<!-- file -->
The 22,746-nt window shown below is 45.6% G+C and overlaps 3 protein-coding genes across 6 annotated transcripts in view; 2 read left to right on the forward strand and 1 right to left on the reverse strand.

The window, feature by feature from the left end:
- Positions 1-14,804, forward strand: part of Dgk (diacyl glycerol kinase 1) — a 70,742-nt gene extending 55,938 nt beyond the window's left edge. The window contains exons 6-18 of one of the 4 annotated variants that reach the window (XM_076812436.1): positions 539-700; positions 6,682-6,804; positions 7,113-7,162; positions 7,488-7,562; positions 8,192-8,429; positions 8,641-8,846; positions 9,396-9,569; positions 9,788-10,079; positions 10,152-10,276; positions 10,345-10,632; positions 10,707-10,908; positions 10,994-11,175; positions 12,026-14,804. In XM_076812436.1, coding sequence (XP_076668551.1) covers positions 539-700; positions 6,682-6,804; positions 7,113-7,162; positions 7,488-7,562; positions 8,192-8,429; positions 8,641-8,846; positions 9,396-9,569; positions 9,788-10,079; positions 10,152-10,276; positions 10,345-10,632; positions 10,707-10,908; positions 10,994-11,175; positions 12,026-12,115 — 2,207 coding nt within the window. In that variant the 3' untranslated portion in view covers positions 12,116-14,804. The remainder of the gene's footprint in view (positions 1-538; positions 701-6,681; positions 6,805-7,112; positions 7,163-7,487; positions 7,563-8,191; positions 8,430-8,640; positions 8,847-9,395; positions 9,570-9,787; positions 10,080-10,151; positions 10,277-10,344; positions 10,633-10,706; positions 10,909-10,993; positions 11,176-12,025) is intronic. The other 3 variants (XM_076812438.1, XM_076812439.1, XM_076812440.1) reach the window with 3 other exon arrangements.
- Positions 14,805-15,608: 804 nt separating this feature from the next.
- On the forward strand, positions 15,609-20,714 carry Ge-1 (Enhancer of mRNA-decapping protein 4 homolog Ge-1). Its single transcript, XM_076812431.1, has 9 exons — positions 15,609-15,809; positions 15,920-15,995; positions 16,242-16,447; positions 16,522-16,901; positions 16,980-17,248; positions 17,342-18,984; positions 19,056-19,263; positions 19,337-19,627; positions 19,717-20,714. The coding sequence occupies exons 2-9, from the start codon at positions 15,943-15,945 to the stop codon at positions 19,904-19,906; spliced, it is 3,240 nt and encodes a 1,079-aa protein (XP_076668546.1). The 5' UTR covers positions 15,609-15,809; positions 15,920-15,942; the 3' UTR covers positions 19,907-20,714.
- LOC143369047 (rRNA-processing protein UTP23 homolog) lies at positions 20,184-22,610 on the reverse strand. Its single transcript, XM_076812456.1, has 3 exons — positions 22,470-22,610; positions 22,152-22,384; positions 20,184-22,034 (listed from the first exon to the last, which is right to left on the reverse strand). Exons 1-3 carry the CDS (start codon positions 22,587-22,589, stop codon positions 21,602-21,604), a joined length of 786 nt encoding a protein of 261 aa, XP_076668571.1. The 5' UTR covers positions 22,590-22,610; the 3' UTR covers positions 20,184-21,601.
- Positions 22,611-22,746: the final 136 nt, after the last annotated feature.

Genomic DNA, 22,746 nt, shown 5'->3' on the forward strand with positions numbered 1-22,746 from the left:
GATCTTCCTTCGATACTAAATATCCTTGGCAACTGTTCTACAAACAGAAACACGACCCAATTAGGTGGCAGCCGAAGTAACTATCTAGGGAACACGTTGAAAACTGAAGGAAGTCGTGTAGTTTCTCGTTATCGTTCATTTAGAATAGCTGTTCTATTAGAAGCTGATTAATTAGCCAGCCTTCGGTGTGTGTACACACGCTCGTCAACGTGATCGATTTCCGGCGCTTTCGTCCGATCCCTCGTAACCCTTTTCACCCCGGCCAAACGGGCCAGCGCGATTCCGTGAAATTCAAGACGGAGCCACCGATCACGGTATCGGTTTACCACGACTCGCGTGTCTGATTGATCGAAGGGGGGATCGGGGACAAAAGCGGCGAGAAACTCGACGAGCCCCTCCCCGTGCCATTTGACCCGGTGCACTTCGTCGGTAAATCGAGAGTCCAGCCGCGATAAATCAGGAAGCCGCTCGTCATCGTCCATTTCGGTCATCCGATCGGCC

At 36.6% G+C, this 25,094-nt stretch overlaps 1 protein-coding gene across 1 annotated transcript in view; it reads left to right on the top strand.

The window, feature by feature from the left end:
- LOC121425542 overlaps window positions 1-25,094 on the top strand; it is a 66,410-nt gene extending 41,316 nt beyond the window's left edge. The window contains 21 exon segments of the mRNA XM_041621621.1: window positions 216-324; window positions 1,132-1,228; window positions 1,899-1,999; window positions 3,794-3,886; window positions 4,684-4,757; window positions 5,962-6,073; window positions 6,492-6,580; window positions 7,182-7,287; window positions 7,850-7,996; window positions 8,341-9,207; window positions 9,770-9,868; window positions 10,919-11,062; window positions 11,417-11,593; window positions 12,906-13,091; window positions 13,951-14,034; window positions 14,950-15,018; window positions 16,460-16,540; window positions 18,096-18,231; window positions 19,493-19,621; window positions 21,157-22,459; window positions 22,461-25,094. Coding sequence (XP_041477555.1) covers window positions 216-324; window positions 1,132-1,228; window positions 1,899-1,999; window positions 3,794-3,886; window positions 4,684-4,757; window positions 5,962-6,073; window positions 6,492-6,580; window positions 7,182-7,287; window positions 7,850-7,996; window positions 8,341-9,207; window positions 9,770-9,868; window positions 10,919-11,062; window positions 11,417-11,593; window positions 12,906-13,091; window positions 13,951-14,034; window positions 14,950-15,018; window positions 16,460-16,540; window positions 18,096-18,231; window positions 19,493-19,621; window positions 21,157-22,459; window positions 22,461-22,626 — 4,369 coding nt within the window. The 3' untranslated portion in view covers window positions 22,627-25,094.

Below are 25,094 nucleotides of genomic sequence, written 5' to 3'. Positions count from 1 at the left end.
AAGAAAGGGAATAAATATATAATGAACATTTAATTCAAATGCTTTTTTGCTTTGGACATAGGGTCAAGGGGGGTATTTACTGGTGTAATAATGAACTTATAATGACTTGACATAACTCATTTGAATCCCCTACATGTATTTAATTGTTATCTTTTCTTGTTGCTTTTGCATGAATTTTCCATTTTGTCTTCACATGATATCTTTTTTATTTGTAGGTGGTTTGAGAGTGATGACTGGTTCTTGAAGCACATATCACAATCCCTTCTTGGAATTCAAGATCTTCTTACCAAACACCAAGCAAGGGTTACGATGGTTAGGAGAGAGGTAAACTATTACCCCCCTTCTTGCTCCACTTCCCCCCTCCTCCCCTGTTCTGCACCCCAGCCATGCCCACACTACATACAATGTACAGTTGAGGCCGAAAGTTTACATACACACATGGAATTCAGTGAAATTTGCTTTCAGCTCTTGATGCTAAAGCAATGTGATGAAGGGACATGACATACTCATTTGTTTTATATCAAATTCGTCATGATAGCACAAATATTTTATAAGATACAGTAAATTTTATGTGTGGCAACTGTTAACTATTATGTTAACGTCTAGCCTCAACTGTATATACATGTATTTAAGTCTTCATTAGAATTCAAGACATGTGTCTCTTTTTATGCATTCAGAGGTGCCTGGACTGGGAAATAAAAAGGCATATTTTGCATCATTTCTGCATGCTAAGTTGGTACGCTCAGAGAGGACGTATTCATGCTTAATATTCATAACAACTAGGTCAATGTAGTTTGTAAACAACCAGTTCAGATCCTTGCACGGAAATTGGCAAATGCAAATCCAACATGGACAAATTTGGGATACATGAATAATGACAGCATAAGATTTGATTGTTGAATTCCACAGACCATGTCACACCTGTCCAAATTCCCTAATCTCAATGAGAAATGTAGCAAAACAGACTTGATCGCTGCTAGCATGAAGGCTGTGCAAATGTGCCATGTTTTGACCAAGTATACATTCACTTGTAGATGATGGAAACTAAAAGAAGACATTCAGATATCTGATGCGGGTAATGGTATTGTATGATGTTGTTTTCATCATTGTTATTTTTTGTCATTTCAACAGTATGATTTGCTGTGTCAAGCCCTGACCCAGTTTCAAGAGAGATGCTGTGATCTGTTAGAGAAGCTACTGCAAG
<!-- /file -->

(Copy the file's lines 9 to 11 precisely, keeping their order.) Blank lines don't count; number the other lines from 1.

GATCTTCCTTCGATACTAAATATCCTTGGCAACTGTTCTACAAACAGAAACACGACCCAATTAGGTGGCAGCCGAAGTAACTATCTAGGGAACACGTTGAAAACTGAAGGAAGTCGTGTAGTTTCTCGTTATCGTTCATTTAGAATAGCTGTTCTATTAGAAGCTGATTAATTAGCCAGCCTTCGGTGTGTGTACACACGCTCGTCAACGTGATCGATTTCCGGCGCTTTCGTCCGATCCCTCGTAACCCTTTTCACCCCGGCCAAACGGGCCAGCGCGATTCCGTGAAATTCAAGACGGAGCCACCGATCACGGTATCGGTTTACCACGACTCGCGTGTCTGATTGATCGAAGGGGGGATCGGGGACAAAAGCGGCGAGAAACTCGACGAGCCCCTCCCCGTGCCATTTGACCCGGTGCACTTCGTCGGTAAATCGAGAGTCCAGCCGCGATAAATCAGGAAGCCGCTCGTCATCGTCCATTTCGGTCATCCGATCGGCC

At 36.6% G+C, this 25,094-nt stretch overlaps 1 protein-coding gene across 1 annotated transcript in view; it reads left to right on the top strand.

The window, feature by feature from the left end: